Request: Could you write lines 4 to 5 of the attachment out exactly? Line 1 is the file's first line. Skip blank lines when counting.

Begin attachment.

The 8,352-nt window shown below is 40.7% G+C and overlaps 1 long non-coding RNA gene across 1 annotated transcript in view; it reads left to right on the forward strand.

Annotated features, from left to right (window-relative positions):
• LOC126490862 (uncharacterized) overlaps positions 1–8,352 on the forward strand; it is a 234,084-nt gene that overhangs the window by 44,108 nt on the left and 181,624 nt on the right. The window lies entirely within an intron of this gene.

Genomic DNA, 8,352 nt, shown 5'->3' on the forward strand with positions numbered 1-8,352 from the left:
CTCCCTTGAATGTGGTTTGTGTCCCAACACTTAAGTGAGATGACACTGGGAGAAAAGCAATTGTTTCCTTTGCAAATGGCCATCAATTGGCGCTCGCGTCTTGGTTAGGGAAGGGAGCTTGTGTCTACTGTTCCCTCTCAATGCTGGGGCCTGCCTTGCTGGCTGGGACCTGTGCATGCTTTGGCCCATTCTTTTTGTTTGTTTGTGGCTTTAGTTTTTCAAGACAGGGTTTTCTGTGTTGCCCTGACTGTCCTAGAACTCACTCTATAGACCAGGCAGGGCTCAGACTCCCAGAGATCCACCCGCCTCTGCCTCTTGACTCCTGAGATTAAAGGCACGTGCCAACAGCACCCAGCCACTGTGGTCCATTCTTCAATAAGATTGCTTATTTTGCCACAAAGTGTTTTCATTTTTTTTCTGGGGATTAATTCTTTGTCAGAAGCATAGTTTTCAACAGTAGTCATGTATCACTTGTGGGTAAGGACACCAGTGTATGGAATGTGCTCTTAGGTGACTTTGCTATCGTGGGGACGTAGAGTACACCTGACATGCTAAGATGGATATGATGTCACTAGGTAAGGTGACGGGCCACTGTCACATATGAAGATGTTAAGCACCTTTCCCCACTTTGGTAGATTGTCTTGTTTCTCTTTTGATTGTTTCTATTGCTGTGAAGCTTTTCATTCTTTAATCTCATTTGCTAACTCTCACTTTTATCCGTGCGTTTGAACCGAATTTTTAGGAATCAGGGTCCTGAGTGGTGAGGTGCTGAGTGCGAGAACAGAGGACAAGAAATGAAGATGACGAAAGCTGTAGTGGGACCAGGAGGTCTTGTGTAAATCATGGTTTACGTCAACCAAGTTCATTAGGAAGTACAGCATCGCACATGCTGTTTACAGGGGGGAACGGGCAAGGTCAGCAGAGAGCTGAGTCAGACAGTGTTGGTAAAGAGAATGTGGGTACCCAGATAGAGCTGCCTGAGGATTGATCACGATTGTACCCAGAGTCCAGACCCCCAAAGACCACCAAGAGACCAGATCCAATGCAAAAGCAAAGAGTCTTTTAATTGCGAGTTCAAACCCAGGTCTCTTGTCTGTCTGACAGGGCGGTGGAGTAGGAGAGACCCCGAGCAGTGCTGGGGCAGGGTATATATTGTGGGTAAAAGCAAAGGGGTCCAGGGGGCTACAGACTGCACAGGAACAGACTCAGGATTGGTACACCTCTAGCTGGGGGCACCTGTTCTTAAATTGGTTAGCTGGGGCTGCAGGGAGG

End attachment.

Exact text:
Genomic DNA, 8,352 nt, shown 5'->3' on the forward strand with positions numbered 1-8,352 from the left:
CTCCCTTGAATGTGGTTTGTGTCCCAACACTTAAGTGAGATGACACTGGGAGAAAAGCAATTGTTTCCTTTGCAAATGGCCATCAATTGGCGCTCGCGTCTTGGTTAGGGAAGGGAGCTTGTGTCTACTGTTCCCTCTCAATGCTGGGGCCTGCCTTGCTGGCTGGGACCTGTGCATGCTTTGGCCCATTCTTTTTGTTTGTTTGTGGCTTTAGTTTTTCAAGACAGGGTTTTCTGTGTTGCCCTGACTGTCCTAGAACTCACTCTATAGACCAGGCAGGGCTCAGACTCCCAGAGATCCACCCGCCTCTGCCTCTTGACTCCTGAGATTAAAGGCACGTGCCAACAGCACCCAGCCACTGTGGTCCATTCTTCAATAAGATTGCTTATTTTGCCACAAAGTGTTTTCATTTTTTTTCTGGGGATTAATTCTTTGTCAGAAGCATAGTTTTCAACAGTAGTCATGTATCACTTGTGGGTAAGGACACCAGTGTATGGAATGTGCTCTTAGGTGACTTTGCTATCGTGGGGACGTAGAGTACACCTGACATGCTAAGATGGATATGATGTCACTAGGTAAGGTGACGGGCCACTGTCACATATGAAGATGTTAAGCACCTTTCCCCACTTTGGTAGATTGTCTTGTTTCTCTTTTGATTGTTTCTATTGCTGTGAAGCTTTTCATTCTTTAATCTCATTTGCTAACTCTCACTTTTATCCGTGCGTTTGAACCGAATTTTTAGGAATCAGGGTCCTGAGTGGTGAGGTGCTGAGTGCGAGAACAGAGGACAAGAAATGAAGATGACGAAAGCTGTAGTGGGACCAGGAGGTCTTGTGTAAATCATGGTTTACGTCAACCAAGTTCATTAGGAAGTACAGCATCGCACATGCTGTTTACAGGGGGGAACGGGCAAGGTCAGCAGAGAGCTGAGTCAGACAGTGTTGGTAAAGAGAATGTGGGTACCCAGATAGAGCTGCCTGAGGATTGATCACGATTGTACCCAGAGTCCAGACCCCCAAAGACCACCAAGAGACCAGATCCAATGCAAAAGCAAAGAGTCTTTTAATTGCGAGTTCAAACCCAGGTCTCTTGTCTGTCTGACAGGGCGGTGGAGTAGGAGAGACCCCGAGCAGTGCTGGGGCAGGGTATATATTGTGGGTAAAAGCAAAGGGGTCCAGGGGGCTACAGACTGCACAGGAACAGACTCAGGATTGGTACACCTCTAGCTGGGGGCACCTGTTCTTAAATTGGTTAGCTGGGGCTGCAGGGAGG